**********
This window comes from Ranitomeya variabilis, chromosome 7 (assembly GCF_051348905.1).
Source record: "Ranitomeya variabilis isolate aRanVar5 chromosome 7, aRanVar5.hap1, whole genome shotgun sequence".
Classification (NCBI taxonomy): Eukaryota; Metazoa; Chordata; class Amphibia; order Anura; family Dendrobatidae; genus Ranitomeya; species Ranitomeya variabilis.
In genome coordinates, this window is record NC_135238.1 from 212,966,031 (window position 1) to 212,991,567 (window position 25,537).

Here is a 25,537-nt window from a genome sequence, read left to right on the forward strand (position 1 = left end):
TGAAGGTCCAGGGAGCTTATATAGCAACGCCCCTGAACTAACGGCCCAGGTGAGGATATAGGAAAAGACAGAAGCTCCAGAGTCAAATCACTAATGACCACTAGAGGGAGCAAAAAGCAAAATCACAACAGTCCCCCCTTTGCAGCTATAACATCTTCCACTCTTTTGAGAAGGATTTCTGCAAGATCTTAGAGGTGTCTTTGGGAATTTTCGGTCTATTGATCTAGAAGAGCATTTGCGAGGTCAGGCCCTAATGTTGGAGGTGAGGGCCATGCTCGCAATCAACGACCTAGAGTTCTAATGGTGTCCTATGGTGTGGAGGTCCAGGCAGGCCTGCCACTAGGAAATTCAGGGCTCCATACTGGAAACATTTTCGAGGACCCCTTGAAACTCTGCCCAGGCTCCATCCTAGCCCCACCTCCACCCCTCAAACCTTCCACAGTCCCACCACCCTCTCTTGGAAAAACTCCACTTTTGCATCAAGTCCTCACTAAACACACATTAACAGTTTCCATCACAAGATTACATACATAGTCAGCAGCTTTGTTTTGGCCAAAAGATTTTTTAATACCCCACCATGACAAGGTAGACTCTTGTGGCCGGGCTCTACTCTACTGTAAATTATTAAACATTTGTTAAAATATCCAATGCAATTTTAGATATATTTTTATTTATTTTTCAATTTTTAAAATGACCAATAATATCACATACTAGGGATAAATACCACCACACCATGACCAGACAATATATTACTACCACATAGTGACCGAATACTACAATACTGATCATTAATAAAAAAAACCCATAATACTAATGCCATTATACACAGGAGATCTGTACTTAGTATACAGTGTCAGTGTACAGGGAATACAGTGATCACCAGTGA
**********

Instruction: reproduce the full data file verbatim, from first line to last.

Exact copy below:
This window comes from Ranitomeya variabilis, chromosome 7 (assembly GCF_051348905.1).
Source record: "Ranitomeya variabilis isolate aRanVar5 chromosome 7, aRanVar5.hap1, whole genome shotgun sequence".
Classification (NCBI taxonomy): Eukaryota; Metazoa; Chordata; class Amphibia; order Anura; family Dendrobatidae; genus Ranitomeya; species Ranitomeya variabilis.
In genome coordinates, this window is record NC_135238.1 from 212,966,031 (window position 1) to 212,991,567 (window position 25,537).

Here is a 25,537-nt window from a genome sequence, read left to right on the forward strand (position 1 = left end):
TGAAGGTCCAGGGAGCTTATATAGCAACGCCCCTGAACTAACGGCCCAGGTGAGGATATAGGAAAAGACAGAAGCTCCAGAGTCAAATCACTAATGACCACTAGAGGGAGCAAAAAGCAAAATCACAACAGTCCCCCCTTTGCAGCTATAACATCTTCCACTCTTTTGAGAAGGATTTCTGCAAGATCTTAGAGGTGTCTTTGGGAATTTTCGGTCTATTGATCTAGAAGAGCATTTGCGAGGTCAGGCCCTAATGTTGGAGGTGAGGGCCATGCTCGCAATCAACGACCTAGAGTTCTAATGGTGTCCTATGGTGTGGAGGTCCAGGCAGGCCTGCCACTAGGAAATTCAGGGCTCCATACTGGAAACATTTTCGAGGACCCCTTGAAACTCTGCCCAGGCTCCATCCTAGCCCCACCTCCACCCCTCAAACCTTCCACAGTCCCACCACCCTCTCTTGGAAAAACTCCACTTTTGCATCAAGTCCTCACTAAACACACATTAACAGTTTCCATCACAAGATTACATACATAGTCAGCAGCTTTGTTTTGGCCAAAAGATTTTTTAATACCCCACCATGACAAGGTAGACTCTTGTGGCCGGGCTCTACTCTACTGTAAATTATTAAACATTTGTTAAAATATCCAATGCAATTTTAGATATATTTTTATTTATTTTTCAATTTTTAAAATGACCAATAATATCACATACTAGGGATAAATACCACCACACCATGACCAGACAATATATTACTACCACATAGTGACCGAATACTACAATACTGATCATTAATAAAAAAAACCCATAATACTAATGCCATTATACACAGGAGATCTGTACTTAGTATACAGTGTCAGTGTACAGGGAATACAGTGATCACCAGTGA